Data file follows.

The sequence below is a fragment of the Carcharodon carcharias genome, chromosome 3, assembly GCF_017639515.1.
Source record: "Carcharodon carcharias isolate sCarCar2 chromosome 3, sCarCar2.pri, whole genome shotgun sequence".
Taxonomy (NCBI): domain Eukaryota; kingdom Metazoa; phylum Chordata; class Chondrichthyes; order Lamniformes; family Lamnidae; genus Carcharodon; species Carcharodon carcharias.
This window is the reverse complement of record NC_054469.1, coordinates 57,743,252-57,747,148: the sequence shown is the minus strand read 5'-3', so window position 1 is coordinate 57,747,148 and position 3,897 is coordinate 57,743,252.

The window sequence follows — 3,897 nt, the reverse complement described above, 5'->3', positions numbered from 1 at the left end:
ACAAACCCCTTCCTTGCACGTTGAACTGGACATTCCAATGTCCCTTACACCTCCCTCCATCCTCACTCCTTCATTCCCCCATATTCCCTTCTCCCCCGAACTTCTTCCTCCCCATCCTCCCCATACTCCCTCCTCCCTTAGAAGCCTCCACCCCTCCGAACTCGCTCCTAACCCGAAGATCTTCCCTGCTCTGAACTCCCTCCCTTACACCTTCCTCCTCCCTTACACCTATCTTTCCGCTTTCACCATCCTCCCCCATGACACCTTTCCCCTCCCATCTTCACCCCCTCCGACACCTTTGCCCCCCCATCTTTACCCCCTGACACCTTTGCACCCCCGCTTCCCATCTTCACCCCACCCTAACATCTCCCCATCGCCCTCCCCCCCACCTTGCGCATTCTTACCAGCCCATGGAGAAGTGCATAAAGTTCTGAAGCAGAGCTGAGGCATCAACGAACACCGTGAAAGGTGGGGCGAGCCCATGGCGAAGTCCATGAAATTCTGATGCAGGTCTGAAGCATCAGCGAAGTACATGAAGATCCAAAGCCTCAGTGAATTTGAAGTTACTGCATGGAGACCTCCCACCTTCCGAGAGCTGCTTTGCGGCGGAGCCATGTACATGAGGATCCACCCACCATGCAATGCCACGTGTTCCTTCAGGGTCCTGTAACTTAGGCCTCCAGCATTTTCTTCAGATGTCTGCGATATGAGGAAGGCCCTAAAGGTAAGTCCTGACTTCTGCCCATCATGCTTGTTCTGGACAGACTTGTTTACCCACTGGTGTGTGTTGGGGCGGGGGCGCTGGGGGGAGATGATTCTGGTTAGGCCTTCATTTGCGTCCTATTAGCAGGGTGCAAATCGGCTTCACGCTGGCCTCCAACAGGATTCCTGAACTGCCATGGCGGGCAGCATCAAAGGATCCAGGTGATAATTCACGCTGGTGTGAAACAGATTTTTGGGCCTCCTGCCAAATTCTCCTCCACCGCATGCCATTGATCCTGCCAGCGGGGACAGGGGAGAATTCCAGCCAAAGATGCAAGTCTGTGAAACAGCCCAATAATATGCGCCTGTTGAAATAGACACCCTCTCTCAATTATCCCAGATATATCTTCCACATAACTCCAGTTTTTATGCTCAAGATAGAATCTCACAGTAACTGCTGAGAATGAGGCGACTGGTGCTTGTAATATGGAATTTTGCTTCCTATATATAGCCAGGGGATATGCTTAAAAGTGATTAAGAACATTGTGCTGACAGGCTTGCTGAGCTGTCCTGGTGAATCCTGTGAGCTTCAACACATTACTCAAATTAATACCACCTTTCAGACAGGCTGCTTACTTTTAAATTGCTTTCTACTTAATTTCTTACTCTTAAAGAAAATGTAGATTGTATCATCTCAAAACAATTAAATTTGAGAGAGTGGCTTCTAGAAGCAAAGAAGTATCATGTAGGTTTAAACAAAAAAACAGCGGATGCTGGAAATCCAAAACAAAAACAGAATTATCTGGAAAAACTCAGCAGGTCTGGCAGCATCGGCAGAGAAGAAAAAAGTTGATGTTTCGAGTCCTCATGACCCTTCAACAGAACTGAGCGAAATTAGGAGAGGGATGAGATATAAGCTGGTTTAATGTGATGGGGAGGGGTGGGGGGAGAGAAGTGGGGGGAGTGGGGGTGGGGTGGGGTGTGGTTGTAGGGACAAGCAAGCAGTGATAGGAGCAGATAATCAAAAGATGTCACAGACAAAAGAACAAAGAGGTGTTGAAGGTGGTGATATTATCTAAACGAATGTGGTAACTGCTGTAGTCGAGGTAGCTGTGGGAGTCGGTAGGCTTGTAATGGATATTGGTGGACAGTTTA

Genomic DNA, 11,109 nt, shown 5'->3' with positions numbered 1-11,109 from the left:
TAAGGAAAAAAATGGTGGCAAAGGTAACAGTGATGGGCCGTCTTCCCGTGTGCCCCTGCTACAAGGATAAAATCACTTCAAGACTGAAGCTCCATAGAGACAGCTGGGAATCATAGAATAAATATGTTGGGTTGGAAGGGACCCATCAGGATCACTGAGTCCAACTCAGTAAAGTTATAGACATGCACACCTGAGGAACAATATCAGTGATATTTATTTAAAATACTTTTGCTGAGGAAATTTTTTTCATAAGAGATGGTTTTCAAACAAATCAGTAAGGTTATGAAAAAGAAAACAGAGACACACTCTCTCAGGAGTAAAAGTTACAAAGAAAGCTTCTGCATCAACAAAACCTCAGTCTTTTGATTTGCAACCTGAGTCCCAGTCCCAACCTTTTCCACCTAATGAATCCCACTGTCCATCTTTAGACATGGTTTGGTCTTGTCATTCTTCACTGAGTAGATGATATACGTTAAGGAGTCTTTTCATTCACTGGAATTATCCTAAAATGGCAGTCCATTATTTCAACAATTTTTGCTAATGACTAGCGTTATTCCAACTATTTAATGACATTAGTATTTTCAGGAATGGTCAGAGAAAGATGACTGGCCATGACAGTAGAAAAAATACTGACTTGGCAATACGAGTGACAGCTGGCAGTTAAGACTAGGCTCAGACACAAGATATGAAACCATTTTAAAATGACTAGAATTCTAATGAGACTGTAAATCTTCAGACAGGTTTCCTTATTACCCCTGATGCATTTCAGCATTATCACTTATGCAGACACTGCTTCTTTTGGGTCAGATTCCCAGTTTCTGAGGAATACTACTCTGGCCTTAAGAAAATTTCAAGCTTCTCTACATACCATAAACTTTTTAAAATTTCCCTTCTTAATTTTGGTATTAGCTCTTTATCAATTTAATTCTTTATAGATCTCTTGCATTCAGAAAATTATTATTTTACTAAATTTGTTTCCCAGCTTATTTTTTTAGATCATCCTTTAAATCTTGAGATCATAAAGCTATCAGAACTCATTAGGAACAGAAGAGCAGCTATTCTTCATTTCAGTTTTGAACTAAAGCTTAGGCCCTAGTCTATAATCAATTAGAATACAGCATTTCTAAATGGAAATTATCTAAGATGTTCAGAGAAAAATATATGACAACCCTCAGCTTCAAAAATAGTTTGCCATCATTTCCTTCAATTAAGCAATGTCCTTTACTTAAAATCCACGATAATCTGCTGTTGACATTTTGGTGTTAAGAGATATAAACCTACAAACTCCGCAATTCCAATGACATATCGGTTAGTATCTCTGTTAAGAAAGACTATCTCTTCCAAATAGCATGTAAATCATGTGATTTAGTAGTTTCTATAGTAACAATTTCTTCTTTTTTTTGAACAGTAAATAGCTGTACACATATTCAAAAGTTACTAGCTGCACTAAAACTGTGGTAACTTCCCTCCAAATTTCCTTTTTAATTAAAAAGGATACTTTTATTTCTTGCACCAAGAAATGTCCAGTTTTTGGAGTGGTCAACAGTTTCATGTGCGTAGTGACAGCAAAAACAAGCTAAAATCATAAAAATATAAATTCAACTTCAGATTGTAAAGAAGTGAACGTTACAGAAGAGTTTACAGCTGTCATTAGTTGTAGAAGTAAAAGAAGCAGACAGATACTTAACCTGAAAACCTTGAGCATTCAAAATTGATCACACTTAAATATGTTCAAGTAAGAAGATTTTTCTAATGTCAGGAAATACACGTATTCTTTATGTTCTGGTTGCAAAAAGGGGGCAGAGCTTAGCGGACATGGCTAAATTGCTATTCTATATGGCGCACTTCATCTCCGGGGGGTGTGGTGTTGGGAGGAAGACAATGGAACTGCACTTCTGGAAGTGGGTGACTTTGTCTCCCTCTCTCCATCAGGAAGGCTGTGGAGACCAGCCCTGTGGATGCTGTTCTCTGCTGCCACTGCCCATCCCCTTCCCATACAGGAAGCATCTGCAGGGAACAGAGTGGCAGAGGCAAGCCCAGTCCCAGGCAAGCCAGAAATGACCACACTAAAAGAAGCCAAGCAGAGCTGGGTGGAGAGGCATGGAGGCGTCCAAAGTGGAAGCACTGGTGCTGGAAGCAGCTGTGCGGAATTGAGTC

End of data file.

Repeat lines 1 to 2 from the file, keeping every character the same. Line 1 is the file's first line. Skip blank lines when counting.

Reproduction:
The sequence below is a fragment of the Carcharodon carcharias genome, chromosome 3, assembly GCF_017639515.1.
Source record: "Carcharodon carcharias isolate sCarCar2 chromosome 3, sCarCar2.pri, whole genome shotgun sequence".